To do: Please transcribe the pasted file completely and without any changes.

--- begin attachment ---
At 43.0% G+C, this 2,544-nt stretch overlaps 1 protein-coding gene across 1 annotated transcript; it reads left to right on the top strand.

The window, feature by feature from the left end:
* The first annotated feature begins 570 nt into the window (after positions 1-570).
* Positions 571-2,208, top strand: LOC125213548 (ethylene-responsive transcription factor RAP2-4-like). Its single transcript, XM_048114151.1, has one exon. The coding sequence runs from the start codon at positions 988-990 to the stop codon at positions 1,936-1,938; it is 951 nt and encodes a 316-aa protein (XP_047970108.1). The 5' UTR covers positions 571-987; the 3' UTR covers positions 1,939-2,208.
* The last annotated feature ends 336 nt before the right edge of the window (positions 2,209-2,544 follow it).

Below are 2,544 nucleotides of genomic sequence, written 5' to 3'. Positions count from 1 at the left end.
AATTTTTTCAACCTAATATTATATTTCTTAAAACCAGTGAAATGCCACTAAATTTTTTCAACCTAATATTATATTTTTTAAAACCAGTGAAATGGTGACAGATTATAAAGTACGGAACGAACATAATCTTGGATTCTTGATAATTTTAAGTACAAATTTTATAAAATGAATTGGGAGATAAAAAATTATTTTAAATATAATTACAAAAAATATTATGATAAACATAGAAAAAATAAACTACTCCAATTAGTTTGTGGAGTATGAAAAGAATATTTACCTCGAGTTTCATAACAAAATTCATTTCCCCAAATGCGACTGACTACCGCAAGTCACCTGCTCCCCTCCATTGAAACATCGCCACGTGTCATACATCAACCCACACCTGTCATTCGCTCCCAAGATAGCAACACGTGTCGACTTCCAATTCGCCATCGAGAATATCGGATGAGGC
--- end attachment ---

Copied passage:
At 43.0% G+C, this 2,544-nt stretch overlaps 1 protein-coding gene across 1 annotated transcript; it reads left to right on the top strand.

The window, feature by feature from the left end:
* The first annotated feature begins 570 nt into the window (after positions 1-570).
* Positions 571-2,208, top strand: LOC125213548 (ethylene-responsive transcription factor RAP2-4-like). Its single transcript, XM_048114151.1, has one exon. The coding sequence runs from the start codon at positions 988-990 to the stop codon at positions 1,936-1,938; it is 951 nt and encodes a 316-aa protein (XP_047970108.1). The 5' UTR covers positions 571-987; the 3' UTR covers positions 1,939-2,208.
* The last annotated feature ends 336 nt before the right edge of the window (positions 2,209-2,544 follow it).

Below are 2,544 nucleotides of genomic sequence, written 5' to 3'. Positions count from 1 at the left end.
AATTTTTTCAACCTAATATTATATTTCTTAAAACCAGTGAAATGCCACTAAATTTTTTCAACCTAATATTATATTTTTTAAAACCAGTGAAATGGTGACAGATTATAAAGTACGGAACGAACATAATCTTGGATTCTTGATAATTTTAAGTACAAATTTTATAAAATGAATTGGGAGATAAAAAATTATTTTAAATATAATTACAAAAAATATTATGATAAACATAGAAAAAATAAACTACTCCAATTAGTTTGTGGAGTATGAAAAGAATATTTACCTCGAGTTTCATAACAAAATTCATTTCCCCAAATGCGACTGACTACCGCAAGTCACCTGCTCCCCTCCATTGAAACATCGCCACGTGTCATACATCAACCCACACCTGTCATTCGCTCCCAAGATAGCAACACGTGTCGACTTCCAATTCGCCATCGAGAATATCGGATGAGGC